Members of the Illinois General Assembly will meet May 20 for the first time since the coronavirus hit “to conduct the critical work of state government in this unprecedented pandemic.”
“We are all looking forward to a return to some semblance of normalcy,” House Speaker Michael Madigan wrote in a letter to the chamber’s minority leader, Rep. Jim Durkin, R-Western Springs. “But we must also recognize that these are not normal times. A pandemic is not swayed by our speeches, by our desire for normalcy, or by political expediency.”
Republicans have been clamoring for the legislature to convene, saying that running the state solely via Gov. J.B. Pritzker’s executive orders has usurped the authority of an equal branch of government and that Pritzker’s plan does not properly consider regional dynamics.
While the state Senate will gavel in from its chamber in the statehouse, the Illinois House will instead meet at Bank of Springfield convention center in downtown Springfield in order to more effectively practice social distancing.
Lawmakers will have to accessorize their suits with masks.
And there’s to be none of the typical post-session drinks and dinners with lobbyists, or meetings of morning running groups.
Legislators are being asked to sign a pledge committing to “refraining from extracurricular activities like non-essential meetings, gatherings, shared meals or drinks with colleagues, lobbyists or others while in session.”
The pledge also asks legislators – even if they have no flu-like symptoms – to get tested for COVID-19 within days before going to Springfield, and to be tested again upon returning home.
They’re also to travel to the capital city solo, and legislators who typically bunk together in apartments or houses should instead make accommodations to stay individually in a hotel room instead, according to an Illinois House of Representatives memo.
Pritzker had been noncommittal about when and whether the legislature would need to meet, on Tuesday he said the legislature “must convene so that we can begin to put our financial and economic house in order, even as we battle this terrible virus.”
When lawmakers do return next week, figuring out a budget as the pandemic continues to cause huge economic losses across the state will be near the top of the agenda.
“We’re going to have to talk about the budget. We have a very serious situation,” Republican state Sen. Dan McConchie said Wednesday on “Chicago Tonight.” “The projected revenues are going to be down over $4 billion for next year.”
When you add other short-term borrowing requirements that will have to be paid back next year, he said, “We are looking at a nearly $7 billion hole.”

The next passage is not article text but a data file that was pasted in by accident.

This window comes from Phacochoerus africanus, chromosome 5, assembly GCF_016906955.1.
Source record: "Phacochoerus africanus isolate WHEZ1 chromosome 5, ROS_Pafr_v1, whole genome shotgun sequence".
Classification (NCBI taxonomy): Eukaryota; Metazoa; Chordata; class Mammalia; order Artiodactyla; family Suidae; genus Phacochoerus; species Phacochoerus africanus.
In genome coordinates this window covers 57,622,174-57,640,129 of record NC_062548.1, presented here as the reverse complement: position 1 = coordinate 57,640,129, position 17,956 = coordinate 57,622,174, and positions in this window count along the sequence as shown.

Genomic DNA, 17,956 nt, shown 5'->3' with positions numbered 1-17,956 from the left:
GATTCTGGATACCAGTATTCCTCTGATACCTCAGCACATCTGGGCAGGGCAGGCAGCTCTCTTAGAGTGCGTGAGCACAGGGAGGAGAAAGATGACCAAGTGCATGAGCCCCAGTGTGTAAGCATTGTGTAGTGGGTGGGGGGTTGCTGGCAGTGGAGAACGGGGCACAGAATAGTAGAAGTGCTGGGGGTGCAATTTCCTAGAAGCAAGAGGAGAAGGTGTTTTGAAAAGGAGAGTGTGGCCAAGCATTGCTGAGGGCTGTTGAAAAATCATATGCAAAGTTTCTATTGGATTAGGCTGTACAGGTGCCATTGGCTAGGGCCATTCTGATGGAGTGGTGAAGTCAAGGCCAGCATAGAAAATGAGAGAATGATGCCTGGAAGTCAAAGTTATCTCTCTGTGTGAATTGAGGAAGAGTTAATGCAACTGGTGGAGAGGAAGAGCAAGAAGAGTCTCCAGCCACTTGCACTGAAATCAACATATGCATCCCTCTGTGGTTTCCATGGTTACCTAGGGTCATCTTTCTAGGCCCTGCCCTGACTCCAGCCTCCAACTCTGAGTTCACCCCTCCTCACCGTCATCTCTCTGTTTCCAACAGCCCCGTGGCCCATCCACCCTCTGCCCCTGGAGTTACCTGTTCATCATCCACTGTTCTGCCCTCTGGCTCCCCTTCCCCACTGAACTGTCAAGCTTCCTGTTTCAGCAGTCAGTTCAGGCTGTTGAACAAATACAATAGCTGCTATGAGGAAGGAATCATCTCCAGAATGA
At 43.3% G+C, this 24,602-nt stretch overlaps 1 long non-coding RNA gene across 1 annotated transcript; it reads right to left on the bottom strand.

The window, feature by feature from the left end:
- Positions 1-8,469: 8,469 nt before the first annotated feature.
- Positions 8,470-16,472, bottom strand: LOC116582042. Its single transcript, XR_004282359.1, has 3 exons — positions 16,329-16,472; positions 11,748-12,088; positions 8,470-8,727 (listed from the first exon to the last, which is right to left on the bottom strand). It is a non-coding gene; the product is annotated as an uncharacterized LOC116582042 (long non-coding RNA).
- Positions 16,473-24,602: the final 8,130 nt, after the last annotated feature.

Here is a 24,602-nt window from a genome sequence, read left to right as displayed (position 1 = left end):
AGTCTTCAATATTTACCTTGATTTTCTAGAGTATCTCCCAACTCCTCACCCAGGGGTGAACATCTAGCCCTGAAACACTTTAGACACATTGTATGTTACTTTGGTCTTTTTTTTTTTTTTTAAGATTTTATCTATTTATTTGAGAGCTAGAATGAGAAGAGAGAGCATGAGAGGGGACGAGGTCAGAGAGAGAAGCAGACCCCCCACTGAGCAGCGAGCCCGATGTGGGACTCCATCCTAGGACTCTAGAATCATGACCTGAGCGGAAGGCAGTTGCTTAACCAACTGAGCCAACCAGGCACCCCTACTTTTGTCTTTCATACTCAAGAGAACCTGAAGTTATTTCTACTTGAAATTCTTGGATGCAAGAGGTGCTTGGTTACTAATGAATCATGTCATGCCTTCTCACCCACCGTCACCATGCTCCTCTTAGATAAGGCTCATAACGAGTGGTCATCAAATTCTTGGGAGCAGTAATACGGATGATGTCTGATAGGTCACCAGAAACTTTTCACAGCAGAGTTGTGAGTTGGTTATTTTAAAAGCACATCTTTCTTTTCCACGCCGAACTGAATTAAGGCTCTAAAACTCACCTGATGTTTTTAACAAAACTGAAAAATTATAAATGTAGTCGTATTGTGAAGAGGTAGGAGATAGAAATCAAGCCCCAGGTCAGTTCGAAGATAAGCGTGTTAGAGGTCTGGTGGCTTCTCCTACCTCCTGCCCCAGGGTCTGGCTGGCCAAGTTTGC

McConchie believes it’s time for legislators to weigh in on the governor’s plan to reopen the state.
“There’s a lot of issues that are associated with that. The fact that the governor has been operating clearly on his own for two months without any sort of input from the legislature. I think it’s time to hear from the people’s representatives in regards to the specifics there.”
Democratic state Sen. Kimberly Lightford agreed that the budget would be high on the list of issues to address, but said a clear order of business had not yet been communicated to lawmakers.
“There’s a number of tasks to do but I don’t know that we have an order as of yet,” said Lightford. “We know that we will have to tackle the budget. We will have to tackle constitutional amendments and anything COVID-19 related that will help us continue keeping the state of Illinois safe and financially sound.”
Given that African American and Latino residents “have been hit the hardest,” Democratic state Sen. Cristina Castro said that while she understands the desire to reopen the economy, safety has to remain a priority.
“It’s finding that balance,” said Castro. “It’s not an easy thing to do to safely as well as carefully opening the economy. My sister lives in Texas and they have seen a rise in cases since reopening the economy.”
State Rep. Avery Bourne, who represents a largely rural district in central Illinois, said she wants legislators to take a closer look at the reopening plan and the pace at which regions can resume economic activity.
“If you look at the data, in the region that we are in we would already fall into phase three in the governor’s plans,” said Bourne. “So I think they absolutely want to re-examine the plan. The governor has said that anyone who is critical of his plan or wants to re-examine it must want to reopen everything immediately and that couldn’t be farther from the truth. I’m in talks daily with mayors, business owners, chambers of commerce who want to do this safely. They want to do this the right way. But our numbers just do not look the same.”
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